# What is a logarithm?

A logarithm is the power to which a number must be raised in order to express some other number. For example in the equation 125 = 53, we call 5 the 'base' and 3 the power or index. We can use logarithms to write the equation in another form, such as:

Log5 125 = 3

This is read as "logarithm to the base 5 of 125 is 3".

As a general rule, the logarithmic equation is as follows:

$\newcommand{\ctext}{\style{font-family:Arial}{\text{#1}}} \ctext{If } y = a^x,\ctext{ then } log_ay = x,\ctext{ where } a \gt 0, a \ne 1$

While the base of a logarithm can be any positive number other than 1, the commonly used bases are 10 and e.

Logarithms to base 10 are often denoted by 'log' or 'log10' and are referred to as common logarithms, while logarithms to base e are denoted by 'In' or 'loge' and are usually called natural logarithms.

For example, since 100 = 102, then the log of 100 is 2 because 10 raised to the second power is 100. Therefore log 102 = 2

Another example, since 1,000,000 = 106, the log of 1,000,000 is 6 because 10 raised to the sixth power is 1,000,000. Therefore log 106 = 6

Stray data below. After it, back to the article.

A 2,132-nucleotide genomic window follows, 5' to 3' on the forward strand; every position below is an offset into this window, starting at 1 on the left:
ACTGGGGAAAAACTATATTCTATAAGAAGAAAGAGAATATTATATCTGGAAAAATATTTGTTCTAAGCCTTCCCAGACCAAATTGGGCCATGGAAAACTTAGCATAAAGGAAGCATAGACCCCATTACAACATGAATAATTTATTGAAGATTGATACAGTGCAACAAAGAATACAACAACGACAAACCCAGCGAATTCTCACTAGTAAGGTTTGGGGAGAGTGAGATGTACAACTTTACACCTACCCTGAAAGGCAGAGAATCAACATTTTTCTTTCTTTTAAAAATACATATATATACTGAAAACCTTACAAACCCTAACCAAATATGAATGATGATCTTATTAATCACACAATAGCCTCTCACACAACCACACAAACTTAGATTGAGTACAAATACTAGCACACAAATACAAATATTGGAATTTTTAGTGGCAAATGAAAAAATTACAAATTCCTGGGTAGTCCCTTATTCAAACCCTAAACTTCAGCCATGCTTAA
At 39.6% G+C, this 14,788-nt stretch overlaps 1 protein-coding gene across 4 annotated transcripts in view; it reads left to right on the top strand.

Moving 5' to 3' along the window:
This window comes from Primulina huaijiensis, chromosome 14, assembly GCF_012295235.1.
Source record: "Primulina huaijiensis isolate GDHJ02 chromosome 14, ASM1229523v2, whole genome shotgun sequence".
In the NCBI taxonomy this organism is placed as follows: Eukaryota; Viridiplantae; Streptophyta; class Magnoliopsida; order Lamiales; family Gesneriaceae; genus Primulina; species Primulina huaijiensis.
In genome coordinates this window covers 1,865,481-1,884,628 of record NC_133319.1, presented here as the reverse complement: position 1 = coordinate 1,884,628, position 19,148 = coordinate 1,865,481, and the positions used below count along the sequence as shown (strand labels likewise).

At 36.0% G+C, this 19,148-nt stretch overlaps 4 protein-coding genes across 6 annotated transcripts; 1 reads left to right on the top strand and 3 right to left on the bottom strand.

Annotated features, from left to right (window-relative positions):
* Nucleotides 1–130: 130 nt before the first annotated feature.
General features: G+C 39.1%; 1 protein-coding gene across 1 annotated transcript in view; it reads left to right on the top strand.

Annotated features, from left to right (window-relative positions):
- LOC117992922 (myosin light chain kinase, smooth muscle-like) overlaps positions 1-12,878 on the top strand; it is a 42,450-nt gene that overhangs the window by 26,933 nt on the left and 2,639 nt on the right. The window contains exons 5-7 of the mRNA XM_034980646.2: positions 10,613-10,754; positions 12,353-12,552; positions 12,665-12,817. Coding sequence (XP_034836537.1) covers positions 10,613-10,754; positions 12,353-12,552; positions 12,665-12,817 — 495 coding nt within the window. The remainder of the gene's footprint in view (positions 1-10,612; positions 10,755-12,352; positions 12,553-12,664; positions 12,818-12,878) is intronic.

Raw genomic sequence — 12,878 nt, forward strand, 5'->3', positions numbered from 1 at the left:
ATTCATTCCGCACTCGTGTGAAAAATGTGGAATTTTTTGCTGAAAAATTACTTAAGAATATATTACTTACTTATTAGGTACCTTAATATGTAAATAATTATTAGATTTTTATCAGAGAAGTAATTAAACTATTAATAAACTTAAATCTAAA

Below is a table outlining some of the most common logarithms of powers of ten.

 1,000,000 = 106 = one million Log 106 = 6 100,000 = 105 = one hundred thousand Log 105 = 5 10,000 = 104 = ten thousand Log 104 = 4 1,000 = 103 = one thousand Log 103 = 3 100 = 102 = one hundred Log 102 = 2 10 = 101 = ten Log 101 = 1 1 = 100 = one Log 100 = 0 0.1 = 10-1 = one tenth Log 10-1 = -1 0.01 = 10-2 = one hundredth Log 10-2 = -2 0.001 = 10-3 = one thousandth Log 10-3 = -3 0.0001 = 10-4 = one ten thousandth Log 10-4 = -4 0.00001 = 10-5 = one hundred thousandth Log 10-5 = -5 0.000001 = 10-6 = one millionth Log 10-6 = -6

A natural logarithm refers to logarithms that have a base of e, which is approximately 2.7183, abbreviated as 'In'. Note that the terms 'log' and 'In' are not synonyms and should never be used interchangeably.